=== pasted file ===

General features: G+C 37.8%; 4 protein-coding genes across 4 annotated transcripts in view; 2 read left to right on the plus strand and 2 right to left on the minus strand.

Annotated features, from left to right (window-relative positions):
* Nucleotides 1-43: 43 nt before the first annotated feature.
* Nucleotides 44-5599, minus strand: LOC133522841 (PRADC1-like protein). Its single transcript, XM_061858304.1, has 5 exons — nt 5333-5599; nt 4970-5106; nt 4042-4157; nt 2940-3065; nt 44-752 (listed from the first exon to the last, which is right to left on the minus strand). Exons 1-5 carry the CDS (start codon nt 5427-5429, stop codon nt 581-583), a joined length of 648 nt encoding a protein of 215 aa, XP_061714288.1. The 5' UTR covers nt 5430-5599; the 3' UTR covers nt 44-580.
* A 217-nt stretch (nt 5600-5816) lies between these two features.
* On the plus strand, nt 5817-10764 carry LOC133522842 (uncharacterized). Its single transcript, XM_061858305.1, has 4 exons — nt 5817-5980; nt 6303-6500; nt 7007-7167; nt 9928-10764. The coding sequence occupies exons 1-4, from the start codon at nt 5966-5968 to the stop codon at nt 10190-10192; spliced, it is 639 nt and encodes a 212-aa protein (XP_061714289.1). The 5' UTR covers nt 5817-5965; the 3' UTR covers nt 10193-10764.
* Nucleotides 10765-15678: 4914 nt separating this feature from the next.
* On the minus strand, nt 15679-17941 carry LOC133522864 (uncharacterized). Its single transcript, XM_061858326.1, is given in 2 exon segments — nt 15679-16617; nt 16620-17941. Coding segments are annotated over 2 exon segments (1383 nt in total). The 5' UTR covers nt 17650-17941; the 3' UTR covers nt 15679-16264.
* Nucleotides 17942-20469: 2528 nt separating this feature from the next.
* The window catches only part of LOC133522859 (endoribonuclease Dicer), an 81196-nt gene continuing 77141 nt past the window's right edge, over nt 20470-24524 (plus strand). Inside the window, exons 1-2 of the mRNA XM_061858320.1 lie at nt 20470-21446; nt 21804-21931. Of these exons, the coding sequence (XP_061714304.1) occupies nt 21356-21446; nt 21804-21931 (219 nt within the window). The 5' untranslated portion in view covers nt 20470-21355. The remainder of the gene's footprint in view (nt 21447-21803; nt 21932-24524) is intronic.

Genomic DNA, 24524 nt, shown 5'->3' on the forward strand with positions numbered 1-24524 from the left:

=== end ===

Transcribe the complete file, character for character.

General features: G+C 37.8%; 4 protein-coding genes across 4 annotated transcripts in view; 2 read left to right on the plus strand and 2 right to left on the minus strand.

Annotated features, from left to right (window-relative positions):
* Nucleotides 1-43: 43 nt before the first annotated feature.
* Nucleotides 44-5599, minus strand: LOC133522841 (PRADC1-like protein). Its single transcript, XM_061858304.1, has 5 exons — nt 5333-5599; nt 4970-5106; nt 4042-4157; nt 2940-3065; nt 44-752 (listed from the first exon to the last, which is right to left on the minus strand). Exons 1-5 carry the CDS (start codon nt 5427-5429, stop codon nt 581-583), a joined length of 648 nt encoding a protein of 215 aa, XP_061714288.1. The 5' UTR covers nt 5430-5599; the 3' UTR covers nt 44-580.
* A 217-nt stretch (nt 5600-5816) lies between these two features.
* On the plus strand, nt 5817-10764 carry LOC133522842 (uncharacterized). Its single transcript, XM_061858305.1, has 4 exons — nt 5817-5980; nt 6303-6500; nt 7007-7167; nt 9928-10764. The coding sequence occupies exons 1-4, from the start codon at nt 5966-5968 to the stop codon at nt 10190-10192; spliced, it is 639 nt and encodes a 212-aa protein (XP_061714289.1). The 5' UTR covers nt 5817-5965; the 3' UTR covers nt 10193-10764.
* Nucleotides 10765-15678: 4914 nt separating this feature from the next.
* On the minus strand, nt 15679-17941 carry LOC133522864 (uncharacterized). Its single transcript, XM_061858326.1, is given in 2 exon segments — nt 15679-16617; nt 16620-17941. Coding segments are annotated over 2 exon segments (1383 nt in total). The 5' UTR covers nt 17650-17941; the 3' UTR covers nt 15679-16264.
* Nucleotides 17942-20469: 2528 nt separating this feature from the next.
* The window catches only part of LOC133522859 (endoribonuclease Dicer), an 81196-nt gene continuing 77141 nt past the window's right edge, over nt 20470-24524 (plus strand). Inside the window, exons 1-2 of the mRNA XM_061858320.1 lie at nt 20470-21446; nt 21804-21931. Of these exons, the coding sequence (XP_061714304.1) occupies nt 21356-21446; nt 21804-21931 (219 nt within the window). The 5' untranslated portion in view covers nt 20470-21355. The remainder of the gene's footprint in view (nt 21447-21803; nt 21932-24524) is intronic.

Genomic DNA, 24524 nt, shown 5'->3' on the forward strand with positions numbered 1-24524 from the left: